B&W, 1956, 84 mins. 47 secs.
Directed by Val Guest
Starring Brian Donlevy, John Longden, Sidney James, Bryan Forbes, Vera Day
Scream Factory (Blu-ray) (US RA HD) / WS (1.75:1) (16:9), Anchor Bay (DVD) (US R1 NTSC)

A Quatermass IIchilling example of paranoid '50s science Quatermass IIfiction at its most potent, Quatermass II (released in the United States as Enemy from Space) often turns up on people's "hidden treasures" list as a scary childhood favorite that never seems to turn up anymore. The middle installment in Hammer Films' Quatermass trilogy (also including The Quatermass Experiment and Quatermass and the Pit), this film still tends to get shuffled aside sometimes in favor of its more famous companion features but easily stands on its own merits all the same.

Disgruntled by the British government's refusal to back his plans for moon colonization, Professor Bernard Quatermass (film noir regular Donlevy) is nearly hit while driving along a country road. The other driver was apparently wounded by a meteorite-like object from the sky. Upon returning to his lab, Quatermass is informed of a series of strange formations falling from the sky towards the nearby Winnerden Flats. Accompanied by one of his assistants, Quatermass drives out to the site and discovers a facility similar to his own moon colony designs. However, Quatermass is apprehended by mysterious security guards and escorted to a government created housing project. Upon further study, however, the tenacious scientist discovers that perhaps the eerie dome structure houses alien forces whose intentions are quite sinister indeed.

A lean and intelligent thriller along the same lines as such novels as Jack Finney's The Body Snatchers and Robert A. Quatermass IIHeinlein's The Puppet Masters, this film also concerns itself with the concept of human identity as the ideal facade for alien invaders. The moral ambiguities of this premise are not lost on writer Nigel Kneale, who Quatermass IIprovides yet another literate and engaging screenplay which ventures far past the standard film conventions of science fiction. Looking at this film decades after the fact, it's a shame Hammer largely abandoned projects like this after the financial failure of These Are the Damned; one can only imagine what might have been. James Bernard also supplies an effective, deliberately grating music score which anticipates his later masterworks like the Dracula films.

Anchor Bay's DVD of Quatermass II contains an insert explaining that the edition restored from the original British negative did not include the original two minute prologue, which is grafted on here from a different, grainier source. This hiccup aside, the image quality is exceptionally clear and looks like it was filmed a week ago -- a far cry indeed from the hazy, battered print used for the old domestic Corinth laserdisc. Also included is a commentary track prepared for the Roan laserdisc reissue, featuring Guest and Kneale discussing the various locations and actors used for the film and how the story evolved through Kneale's various drafts. The audio quality on the commentary is distractingly hollow and hissy sounding, but the quality of the chatting makes it worth the effort. Also included is the U.S. Enemy from Space theatrical trailer and the World of Hammer episode, "Sci-Fi" (25m39s), which covers everything from classics like the Quatermass films to, uh, less respected fare like Moon Zero Two.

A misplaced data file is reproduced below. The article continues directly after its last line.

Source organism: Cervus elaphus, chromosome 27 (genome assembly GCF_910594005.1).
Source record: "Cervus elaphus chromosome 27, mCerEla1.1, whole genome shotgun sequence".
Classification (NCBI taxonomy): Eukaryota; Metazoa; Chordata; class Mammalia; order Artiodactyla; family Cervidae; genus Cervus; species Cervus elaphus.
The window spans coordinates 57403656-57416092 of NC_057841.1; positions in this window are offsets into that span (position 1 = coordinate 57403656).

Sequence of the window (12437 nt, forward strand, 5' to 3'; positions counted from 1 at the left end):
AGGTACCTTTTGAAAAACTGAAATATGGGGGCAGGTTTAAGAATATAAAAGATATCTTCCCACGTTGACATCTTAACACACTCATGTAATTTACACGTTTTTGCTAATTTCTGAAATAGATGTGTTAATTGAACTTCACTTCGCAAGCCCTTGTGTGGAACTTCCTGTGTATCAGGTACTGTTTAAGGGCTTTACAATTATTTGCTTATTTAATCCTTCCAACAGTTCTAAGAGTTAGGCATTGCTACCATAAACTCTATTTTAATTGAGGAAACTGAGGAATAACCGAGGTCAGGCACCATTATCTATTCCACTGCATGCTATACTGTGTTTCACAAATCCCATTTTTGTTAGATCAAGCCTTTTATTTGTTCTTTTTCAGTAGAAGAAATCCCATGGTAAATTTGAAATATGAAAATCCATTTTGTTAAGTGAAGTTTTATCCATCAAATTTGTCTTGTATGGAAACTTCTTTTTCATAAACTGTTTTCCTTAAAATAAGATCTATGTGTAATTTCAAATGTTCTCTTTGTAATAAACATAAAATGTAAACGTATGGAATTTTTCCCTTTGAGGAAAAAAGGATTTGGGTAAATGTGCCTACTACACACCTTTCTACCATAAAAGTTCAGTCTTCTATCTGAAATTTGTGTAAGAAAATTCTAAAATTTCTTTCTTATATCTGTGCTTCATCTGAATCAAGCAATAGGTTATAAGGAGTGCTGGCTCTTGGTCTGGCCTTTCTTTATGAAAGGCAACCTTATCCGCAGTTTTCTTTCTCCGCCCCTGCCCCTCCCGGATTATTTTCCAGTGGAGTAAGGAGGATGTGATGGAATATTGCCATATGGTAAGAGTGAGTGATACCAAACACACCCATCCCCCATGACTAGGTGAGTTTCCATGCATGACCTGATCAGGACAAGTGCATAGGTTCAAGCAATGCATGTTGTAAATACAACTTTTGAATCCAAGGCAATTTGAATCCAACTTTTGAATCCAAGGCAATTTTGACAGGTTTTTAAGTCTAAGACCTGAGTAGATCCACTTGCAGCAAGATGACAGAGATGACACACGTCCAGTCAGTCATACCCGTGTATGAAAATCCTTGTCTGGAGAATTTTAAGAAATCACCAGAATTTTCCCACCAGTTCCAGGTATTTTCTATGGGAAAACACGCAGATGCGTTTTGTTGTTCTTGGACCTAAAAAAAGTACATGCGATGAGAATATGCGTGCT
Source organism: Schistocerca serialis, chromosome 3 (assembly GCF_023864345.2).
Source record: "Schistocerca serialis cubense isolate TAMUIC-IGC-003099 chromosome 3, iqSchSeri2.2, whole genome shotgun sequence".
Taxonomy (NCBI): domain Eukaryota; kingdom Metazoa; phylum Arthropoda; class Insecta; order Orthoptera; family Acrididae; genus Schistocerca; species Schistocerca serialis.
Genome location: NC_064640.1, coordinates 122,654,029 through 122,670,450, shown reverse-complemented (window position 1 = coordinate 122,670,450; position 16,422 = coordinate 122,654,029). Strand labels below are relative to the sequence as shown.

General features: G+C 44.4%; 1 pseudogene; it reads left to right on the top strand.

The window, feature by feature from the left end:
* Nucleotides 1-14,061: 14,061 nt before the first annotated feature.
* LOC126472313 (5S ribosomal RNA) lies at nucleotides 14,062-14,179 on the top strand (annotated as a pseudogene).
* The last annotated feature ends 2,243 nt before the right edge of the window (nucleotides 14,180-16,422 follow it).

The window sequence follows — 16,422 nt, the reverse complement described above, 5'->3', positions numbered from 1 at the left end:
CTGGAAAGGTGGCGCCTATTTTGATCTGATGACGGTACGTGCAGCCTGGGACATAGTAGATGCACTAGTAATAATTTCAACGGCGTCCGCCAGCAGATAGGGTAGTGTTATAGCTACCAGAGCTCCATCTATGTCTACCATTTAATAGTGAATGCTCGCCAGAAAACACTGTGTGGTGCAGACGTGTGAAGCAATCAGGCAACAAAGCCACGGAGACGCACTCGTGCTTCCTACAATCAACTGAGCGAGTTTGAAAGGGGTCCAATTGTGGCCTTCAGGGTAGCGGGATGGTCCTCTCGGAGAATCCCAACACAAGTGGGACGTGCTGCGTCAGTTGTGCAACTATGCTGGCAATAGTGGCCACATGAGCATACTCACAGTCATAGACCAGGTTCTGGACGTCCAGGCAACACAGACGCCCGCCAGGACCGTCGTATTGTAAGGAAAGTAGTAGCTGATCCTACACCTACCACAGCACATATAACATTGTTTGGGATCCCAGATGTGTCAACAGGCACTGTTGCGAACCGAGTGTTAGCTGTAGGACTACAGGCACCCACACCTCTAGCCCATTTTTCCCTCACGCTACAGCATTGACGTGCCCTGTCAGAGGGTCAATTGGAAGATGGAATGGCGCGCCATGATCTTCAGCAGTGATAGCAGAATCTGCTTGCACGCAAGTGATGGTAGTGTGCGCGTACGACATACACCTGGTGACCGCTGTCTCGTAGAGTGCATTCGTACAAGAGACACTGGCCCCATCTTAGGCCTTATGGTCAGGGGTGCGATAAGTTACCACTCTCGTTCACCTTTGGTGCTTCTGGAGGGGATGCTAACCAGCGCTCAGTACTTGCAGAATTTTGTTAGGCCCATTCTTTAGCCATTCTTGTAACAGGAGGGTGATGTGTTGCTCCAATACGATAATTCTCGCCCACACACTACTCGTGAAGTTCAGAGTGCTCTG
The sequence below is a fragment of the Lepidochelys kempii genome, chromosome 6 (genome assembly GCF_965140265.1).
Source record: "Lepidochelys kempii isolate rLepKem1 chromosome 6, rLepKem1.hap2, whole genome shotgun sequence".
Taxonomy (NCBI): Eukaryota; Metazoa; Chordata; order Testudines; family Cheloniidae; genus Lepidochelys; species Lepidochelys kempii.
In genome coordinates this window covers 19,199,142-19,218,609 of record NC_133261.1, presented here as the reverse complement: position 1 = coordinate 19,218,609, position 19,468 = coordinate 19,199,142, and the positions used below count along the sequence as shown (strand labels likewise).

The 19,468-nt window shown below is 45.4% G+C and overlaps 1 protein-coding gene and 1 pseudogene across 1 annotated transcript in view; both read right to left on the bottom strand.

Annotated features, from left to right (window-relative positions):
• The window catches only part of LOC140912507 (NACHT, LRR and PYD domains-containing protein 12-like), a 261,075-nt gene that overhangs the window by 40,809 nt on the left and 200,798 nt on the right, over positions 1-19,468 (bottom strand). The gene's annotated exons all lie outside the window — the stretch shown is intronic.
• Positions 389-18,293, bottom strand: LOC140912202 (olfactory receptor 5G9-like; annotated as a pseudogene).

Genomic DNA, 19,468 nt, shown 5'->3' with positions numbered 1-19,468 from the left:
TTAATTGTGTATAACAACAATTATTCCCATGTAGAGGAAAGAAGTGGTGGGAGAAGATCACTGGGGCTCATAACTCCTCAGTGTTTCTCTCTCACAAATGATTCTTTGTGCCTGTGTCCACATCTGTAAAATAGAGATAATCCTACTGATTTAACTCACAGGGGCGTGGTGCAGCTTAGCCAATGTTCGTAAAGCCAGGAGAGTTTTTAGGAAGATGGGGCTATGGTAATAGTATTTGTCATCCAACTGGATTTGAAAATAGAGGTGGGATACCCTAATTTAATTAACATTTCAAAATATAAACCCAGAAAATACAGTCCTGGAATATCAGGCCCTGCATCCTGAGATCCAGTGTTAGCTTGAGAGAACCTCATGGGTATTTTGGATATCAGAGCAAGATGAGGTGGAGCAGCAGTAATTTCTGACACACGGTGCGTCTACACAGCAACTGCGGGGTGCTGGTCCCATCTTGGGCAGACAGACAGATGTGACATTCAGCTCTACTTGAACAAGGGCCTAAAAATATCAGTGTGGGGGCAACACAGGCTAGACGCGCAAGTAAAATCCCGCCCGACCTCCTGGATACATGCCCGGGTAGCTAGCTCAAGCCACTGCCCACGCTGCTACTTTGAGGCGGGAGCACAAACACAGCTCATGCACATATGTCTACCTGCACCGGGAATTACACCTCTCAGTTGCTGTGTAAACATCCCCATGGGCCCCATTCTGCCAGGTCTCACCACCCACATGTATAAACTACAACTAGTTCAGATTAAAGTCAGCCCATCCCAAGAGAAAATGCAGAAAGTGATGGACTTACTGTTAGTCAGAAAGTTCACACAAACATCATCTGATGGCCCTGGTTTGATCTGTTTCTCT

In 2019, Scream Factory finally brought the film back into circulation in a much-needed Blu-ray special edition that finally gives the film its due. It's also a bit ominous in that the packaging features a notice that this is transfered from the only surviving film print, and it's a bit alarming to think that a film this important is teetering at the brink of extinction. In any case, the source is in excellent shape with fine film grain and detail. Quatermass IIThe opening sequence still looks pretty dark and murky as always which may be the original intention, and the Quatermass IIaspect ratio here is 1.75:1 versus the open matte edition seen on the earlier DVD. The compositions snap into focus nicely here and appear to be framed correctly. The DTS-HD MA English mono track is perfectly good for one pulled off a print, and optional English SDH subtitles are provided. The earlier Guest-Kneale commentary is carried over here, but you also get a pair of new tracks from the same participants heard on Scream Factory's Pit disc, the first with Ted Newsom and the second with Steve Haberman and Constantine Nasr. Between them it's a barrage of great insights into the film including extensive discussions of Kneale and his attitudes about sci-fi and social issues, Guest's approach to the material, the BBC serial version that preceded it, the still-controversial casting of Brian Donlevy, the issues of identity and labor treatment running through the story, and plenty more. Plus Nasr shows off his vocal stylings at the beginning of their track, so that's worth the sticker price by itself. A video interview with the late Val Guest (20m56s) covers his entire tenure at Hammer with a focus on his two Quatermass films, including thoughts on the budgetary limitations, Kneale's dissatisfaction with his lack of involvement in the film scripts, and the transition to dinosaur films at the studio. Then special effects assistant Brian Johnson (3m10s), who went on to a successful Oscar-winning career, briefly chats about the glass trickery used to create some memorable effects at the time, and then third assistant director Hugh Harlow (1m41s) has an even quicker video bit as he recalls being on the set. The World of Hammer "Sci-Fi" episode is ported over along with the U.S. trailer, and a gallery (3m12s) of promotional stills and artwork.

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Updated review on July 6, 2019.